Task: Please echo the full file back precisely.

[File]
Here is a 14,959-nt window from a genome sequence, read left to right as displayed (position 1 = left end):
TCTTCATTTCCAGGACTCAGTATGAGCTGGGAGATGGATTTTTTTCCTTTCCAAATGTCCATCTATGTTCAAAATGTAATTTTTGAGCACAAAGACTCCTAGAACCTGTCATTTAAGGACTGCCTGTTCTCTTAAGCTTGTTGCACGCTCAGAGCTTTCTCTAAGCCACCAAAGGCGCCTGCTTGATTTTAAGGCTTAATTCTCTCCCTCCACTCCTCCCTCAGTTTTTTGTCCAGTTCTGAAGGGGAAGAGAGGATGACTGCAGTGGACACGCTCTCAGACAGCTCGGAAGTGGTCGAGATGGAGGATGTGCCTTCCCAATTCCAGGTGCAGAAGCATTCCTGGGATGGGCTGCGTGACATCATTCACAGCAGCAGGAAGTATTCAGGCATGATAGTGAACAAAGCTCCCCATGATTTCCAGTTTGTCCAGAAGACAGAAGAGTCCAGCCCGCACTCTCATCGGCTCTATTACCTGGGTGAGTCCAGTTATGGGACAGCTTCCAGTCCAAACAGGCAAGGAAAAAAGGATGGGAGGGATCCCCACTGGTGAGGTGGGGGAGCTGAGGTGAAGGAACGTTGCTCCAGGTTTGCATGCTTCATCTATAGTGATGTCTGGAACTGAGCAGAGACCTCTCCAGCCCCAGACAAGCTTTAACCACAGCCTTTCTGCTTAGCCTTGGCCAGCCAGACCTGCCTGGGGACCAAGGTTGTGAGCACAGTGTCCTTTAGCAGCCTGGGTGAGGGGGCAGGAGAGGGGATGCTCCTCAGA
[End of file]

Here is a 14,959-nt window from a genome sequence, read left to right as displayed (position 1 = left end):
TCTTCATTTCCAGGACTCAGTATGAGCTGGGAGATGGATTTTTTTCCTTTCCAAATGTCCATCTATGTTCAAAATGTAATTTTTGAGCACAAAGACTCCTAGAACCTGTCATTTAAGGACTGCCTGTTCTCTTAAGCTTGTTGCACGCTCAGAGCTTTCTCTAAGCCACCAAAGGCGCCTGCTTGATTTTAAGGCTTAATTCTCTCCCTCCACTCCTCCCTCAGTTTTTTGTCCAGTTCTGAAGGGGAAGAGAGGATGACTGCAGTGGACACGCTCTCAGACAGCTCGGAAGTGGTCGAGATGGAGGATGTGCCTTCCCAATTCCAGGTGCAGAAGCATTCCTGGGATGGGCTGCGTGACATCATTCACAGCAGCAGGAAGTATTCAGGCATGATAGTGAACAAAGCTCCCCATGATTTCCAGTTTGTCCAGAAGACAGAAGAGTCCAGCCCGCACTCTCATCGGCTCTATTACCTGGGTGAGTCCAGTTATGGGACAGCTTCCAGTCCAAACAGGCAAGGAAAAAAGGATGGGAGGGATCCCCACTGGTGAGGTGGGGGAGCTGAGGTGAAGGAACGTTGCTCCAGGTTTGCATGCTTCATCTATAGTGATGTCTGGAACTGAGCAGAGACCTCTCCAGCCCCAGACAAGCTTTAACCACAGCCTTTCTGCTTAGCCTTGGCCAGCCAGACCTGCCTGGGGACCAAGGTTGTGAGCACAGTGTCCTTTAGCAGCCTGGGTGAGGGGGCAGGAGAGGGGATGCTCCTCAGA